Rendezvous With Nature: A Reflection on Walt Whitman’s Poetry

Rendezvous With Nature: A Reflection on Walt Whitman’s Poetry

The known universe has one complete lover and that is the greatest poet… His love above all love has leisure and expanse . . . . he leaves room ahead of himself. He is no irresolute or suspicious lover . . . he is sure . . . he scorns intervals. His experience and the showers and thrills are not for nothing. Nothing can jar him . . . . suffering and darkness cannot—death and fear cannot. To him complaint and jealousy and envy are corpses buried and rotten in the earth . . . . he saw them buried. The sea is not surer of the shore or the shore of the sea than he is of the fruition of his love and of all perfection and beauty. – (Transcendental Influence: Preface n.d., par. 9)

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American poet, journalist and essayist, and best known for his masterpiece, Leaves of Grass (1855), Walt Whitman, who was born on May 31, 1819 on the West Hills of Long Island, New York (“Biography,” n.d., par. 1) to a father carpenter and a mother whose descendants are from Dutch farmers, has been regarded as one of the “transcendentalist poets” as reflected in most of his works which “espoused individual connections to spirituality, often through harmonious relationships with nature” (“Whitman, Emerson..”n.d.). The central theme in his works arises from his pantheistic view of life, from symbolic identification of regeneration in nature. His works reflect presents life it is: with beauty and madness; simple yet complex; frail yet overcoming— that even in death there is joy. Thus Whitman writes: Then with the knowledge of death as walking one side me,/And the thought of death close-walking the other side of me (“Legacy: Walt Whitman, n.d., 14) as he pours over his thoughts on paper with his pen over the death of a close friend and then President Abraham Lincoln. In this poem or elegy “Whitman utilizes the symbolism of lilacs to effectively convey the depth of the poem. There are several images of lilacs that pervade the poem with a more sentimental and emotional meaning” (Pierce, 2007). In presenting what could have been a tragic and grief-stricken moment, he even had the audacity to accept death as a natural phenomenon and welcomed it as if with arms wide open: “Come lovely and soothing death/Undulate round the world, serenely arriving, arriving/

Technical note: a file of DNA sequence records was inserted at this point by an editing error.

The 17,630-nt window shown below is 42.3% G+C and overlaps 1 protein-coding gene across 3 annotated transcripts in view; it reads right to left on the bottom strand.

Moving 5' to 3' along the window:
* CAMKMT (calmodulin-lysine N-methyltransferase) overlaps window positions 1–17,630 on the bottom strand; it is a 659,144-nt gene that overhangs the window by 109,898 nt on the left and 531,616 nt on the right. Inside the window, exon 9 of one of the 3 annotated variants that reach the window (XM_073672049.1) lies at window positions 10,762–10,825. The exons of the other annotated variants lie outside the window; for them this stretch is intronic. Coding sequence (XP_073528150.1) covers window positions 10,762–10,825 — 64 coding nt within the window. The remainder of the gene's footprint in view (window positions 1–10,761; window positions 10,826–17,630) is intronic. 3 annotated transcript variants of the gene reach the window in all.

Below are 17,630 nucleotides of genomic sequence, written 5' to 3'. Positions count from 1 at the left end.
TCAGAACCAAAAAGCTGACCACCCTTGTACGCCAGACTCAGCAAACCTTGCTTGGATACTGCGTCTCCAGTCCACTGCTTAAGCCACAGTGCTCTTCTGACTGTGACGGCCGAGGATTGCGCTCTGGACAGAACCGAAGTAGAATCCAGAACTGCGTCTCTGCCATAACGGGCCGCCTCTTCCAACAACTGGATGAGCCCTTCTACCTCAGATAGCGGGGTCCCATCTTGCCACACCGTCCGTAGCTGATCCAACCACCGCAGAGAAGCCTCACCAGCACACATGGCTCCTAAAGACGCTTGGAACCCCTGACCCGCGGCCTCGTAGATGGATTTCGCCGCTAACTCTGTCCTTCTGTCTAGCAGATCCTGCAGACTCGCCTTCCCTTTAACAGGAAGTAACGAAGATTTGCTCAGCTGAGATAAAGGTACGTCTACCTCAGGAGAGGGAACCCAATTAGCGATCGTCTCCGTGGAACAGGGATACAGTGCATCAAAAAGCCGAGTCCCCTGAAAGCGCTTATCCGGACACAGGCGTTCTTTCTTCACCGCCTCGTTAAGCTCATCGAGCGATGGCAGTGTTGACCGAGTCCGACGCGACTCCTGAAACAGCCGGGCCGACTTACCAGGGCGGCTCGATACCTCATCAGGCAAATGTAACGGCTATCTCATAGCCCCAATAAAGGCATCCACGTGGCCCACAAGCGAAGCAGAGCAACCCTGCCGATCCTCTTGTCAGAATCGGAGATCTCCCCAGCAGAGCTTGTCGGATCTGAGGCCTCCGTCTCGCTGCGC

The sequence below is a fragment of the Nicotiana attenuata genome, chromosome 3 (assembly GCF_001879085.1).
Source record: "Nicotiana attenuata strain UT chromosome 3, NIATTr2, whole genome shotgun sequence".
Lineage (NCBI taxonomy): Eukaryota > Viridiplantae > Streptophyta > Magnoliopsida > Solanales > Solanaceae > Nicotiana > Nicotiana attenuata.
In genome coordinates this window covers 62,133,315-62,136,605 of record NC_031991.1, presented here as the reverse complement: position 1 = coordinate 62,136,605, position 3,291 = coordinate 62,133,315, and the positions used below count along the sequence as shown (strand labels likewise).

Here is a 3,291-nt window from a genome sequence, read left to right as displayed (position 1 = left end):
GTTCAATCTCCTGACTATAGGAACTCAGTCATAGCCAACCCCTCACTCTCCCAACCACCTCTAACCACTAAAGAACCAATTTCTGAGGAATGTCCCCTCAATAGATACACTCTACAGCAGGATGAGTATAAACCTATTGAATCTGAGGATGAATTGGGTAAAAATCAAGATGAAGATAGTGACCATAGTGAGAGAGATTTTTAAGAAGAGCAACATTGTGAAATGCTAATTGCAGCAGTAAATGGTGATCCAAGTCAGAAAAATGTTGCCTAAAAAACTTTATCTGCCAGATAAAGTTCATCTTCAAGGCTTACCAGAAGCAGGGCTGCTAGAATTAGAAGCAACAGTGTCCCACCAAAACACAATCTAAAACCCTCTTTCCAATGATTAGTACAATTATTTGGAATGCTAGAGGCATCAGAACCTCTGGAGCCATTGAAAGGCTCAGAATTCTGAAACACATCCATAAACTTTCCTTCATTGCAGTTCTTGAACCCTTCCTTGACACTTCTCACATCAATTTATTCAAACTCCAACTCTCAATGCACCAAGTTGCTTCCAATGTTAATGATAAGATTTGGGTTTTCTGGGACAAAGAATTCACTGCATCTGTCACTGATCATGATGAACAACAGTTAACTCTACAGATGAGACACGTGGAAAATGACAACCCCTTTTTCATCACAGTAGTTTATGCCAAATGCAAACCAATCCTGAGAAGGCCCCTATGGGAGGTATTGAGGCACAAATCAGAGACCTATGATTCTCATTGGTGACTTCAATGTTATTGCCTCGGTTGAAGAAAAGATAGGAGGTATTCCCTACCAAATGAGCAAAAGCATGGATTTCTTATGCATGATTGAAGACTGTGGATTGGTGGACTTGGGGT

In the day, in the night, to all, to each/Sooner or later delicate death./For life and joy, and for objects and knowledge curious/And for love, sweet love — but praise! praise! praise!
For the sure-enwinding arms of cool-enfolding death” (Ibid., 15). Towards the end he proclaims his realization that with death comes new life and a new beginning, saying that perhaps without death nothing worth celebrating would come out of the seemingly insurmountable and inevitable predicament, thus we hear him proclaiming victory over death: “As that powerful psalm in the night I heard from recesses/Passing, I leave thee lilac with heart-shaped leaves/I leave thee there in the door-yard, blooming, returning with spring (Ibid, 16). Tayson summarizes Whitman’s perception of everything there is in life (including death) as: “Whitman is interested in surface beauty only insofar as it encompasses his principle goal of connecting human to human. \”The poetic quality is not marshalled in rhyme or uniformity or abstract addresses to things,\” Whitman declares… \”(Tayson n.d., par. 8).
Simple words, free from fancy descriptions that are quite understandable even to lay readers and laid out in free verse dominate Whitman’s poetry; perhaps his means of describing his glorious rendezvous with nature—a meeting in its unsophisticated yet exclusive; immediate yet eternal.
“Biography of Walt Whitman.” (n.d.). Retrieved April 20, 2009 from Poemhunter Website:
“Legacy: Walt Whitman– When Lilacs Last in the Dooryard Bloom\’d– from Memories of Lincoln.” (n.d.). Retrieved April 20, 2009 from
Pierce, Cameron. (December 7, 2007). When Lilac’s last in the Dooryard Bloom’d: Analysis of Walt Whitman’s Poem,” Retrieved from ml?cat=2
Tayson, Richard. (n.d.).“Back Down to Earth: On Walt Whitman’s Preface to the 1855 Leaves of Grass by Richard Tayson. Retrieved April 20, 2009 from

“Trancendental Influences:Preface to Leaves of Grass, 1855.” Retrieved 20 April 2009 from American Transcendentalism Web: .html
“Whitman, Emerson and 19th Century Literary America.”

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